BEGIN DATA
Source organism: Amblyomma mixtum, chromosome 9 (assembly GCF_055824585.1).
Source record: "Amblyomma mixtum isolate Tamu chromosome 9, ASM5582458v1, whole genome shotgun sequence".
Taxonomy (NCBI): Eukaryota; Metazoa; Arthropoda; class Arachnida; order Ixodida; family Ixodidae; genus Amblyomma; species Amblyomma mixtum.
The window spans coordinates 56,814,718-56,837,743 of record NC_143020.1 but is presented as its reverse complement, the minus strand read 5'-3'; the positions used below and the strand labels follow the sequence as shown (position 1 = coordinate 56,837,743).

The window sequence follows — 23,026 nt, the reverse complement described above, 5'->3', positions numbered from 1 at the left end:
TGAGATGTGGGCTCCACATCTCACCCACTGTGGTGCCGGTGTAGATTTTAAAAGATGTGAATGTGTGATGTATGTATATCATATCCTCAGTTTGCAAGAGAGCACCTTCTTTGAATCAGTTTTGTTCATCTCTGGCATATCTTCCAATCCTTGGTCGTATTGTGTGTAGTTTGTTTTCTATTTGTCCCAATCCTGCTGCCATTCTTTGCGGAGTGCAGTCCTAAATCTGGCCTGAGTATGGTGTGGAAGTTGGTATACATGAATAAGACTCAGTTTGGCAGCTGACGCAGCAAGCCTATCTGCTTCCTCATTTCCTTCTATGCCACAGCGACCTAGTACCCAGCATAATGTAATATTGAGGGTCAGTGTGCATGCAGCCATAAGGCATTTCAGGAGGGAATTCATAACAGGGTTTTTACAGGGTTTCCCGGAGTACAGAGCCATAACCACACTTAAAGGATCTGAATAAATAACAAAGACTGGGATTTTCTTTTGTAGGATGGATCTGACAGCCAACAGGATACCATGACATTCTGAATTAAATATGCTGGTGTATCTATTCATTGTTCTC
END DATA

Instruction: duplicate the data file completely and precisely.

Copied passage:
Source organism: Amblyomma mixtum, chromosome 9 (assembly GCF_055824585.1).
Source record: "Amblyomma mixtum isolate Tamu chromosome 9, ASM5582458v1, whole genome shotgun sequence".
Taxonomy (NCBI): Eukaryota; Metazoa; Arthropoda; class Arachnida; order Ixodida; family Ixodidae; genus Amblyomma; species Amblyomma mixtum.
The window spans coordinates 56,814,718-56,837,743 of record NC_143020.1 but is presented as its reverse complement, the minus strand read 5'-3'; the positions used below and the strand labels follow the sequence as shown (position 1 = coordinate 56,837,743).

The window sequence follows — 23,026 nt, the reverse complement described above, 5'->3', positions numbered from 1 at the left end:
TGAGATGTGGGCTCCACATCTCACCCACTGTGGTGCCGGTGTAGATTTTAAAAGATGTGAATGTGTGATGTATGTATATCATATCCTCAGTTTGCAAGAGAGCACCTTCTTTGAATCAGTTTTGTTCATCTCTGGCATATCTTCCAATCCTTGGTCGTATTGTGTGTAGTTTGTTTTCTATTTGTCCCAATCCTGCTGCCATTCTTTGCGGAGTGCAGTCCTAAATCTGGCCTGAGTATGGTGTGGAAGTTGGTATACATGAATAAGACTCAGTTTGGCAGCTGACGCAGCAAGCCTATCTGCTTCCTCATTTCCTTCTATGCCACAGCGACCTAGTACCCAGCATAATGTAATATTGAGGGTCAGTGTGCATGCAGCCATAAGGCATTTCAGGAGGGAATTCATAACAGGGTTTTTACAGGGTTTCCCGGAGTACAGAGCCATAACCACACTTAAAGGATCTGAATAAATAACAAAGACTGGGATTTTCTTTTGTAGGATGGATCTGACAGCCAACAGGATACCATGACATTCTGAATTAAATATGCTGGTGTATCTATTCATTGTTCTC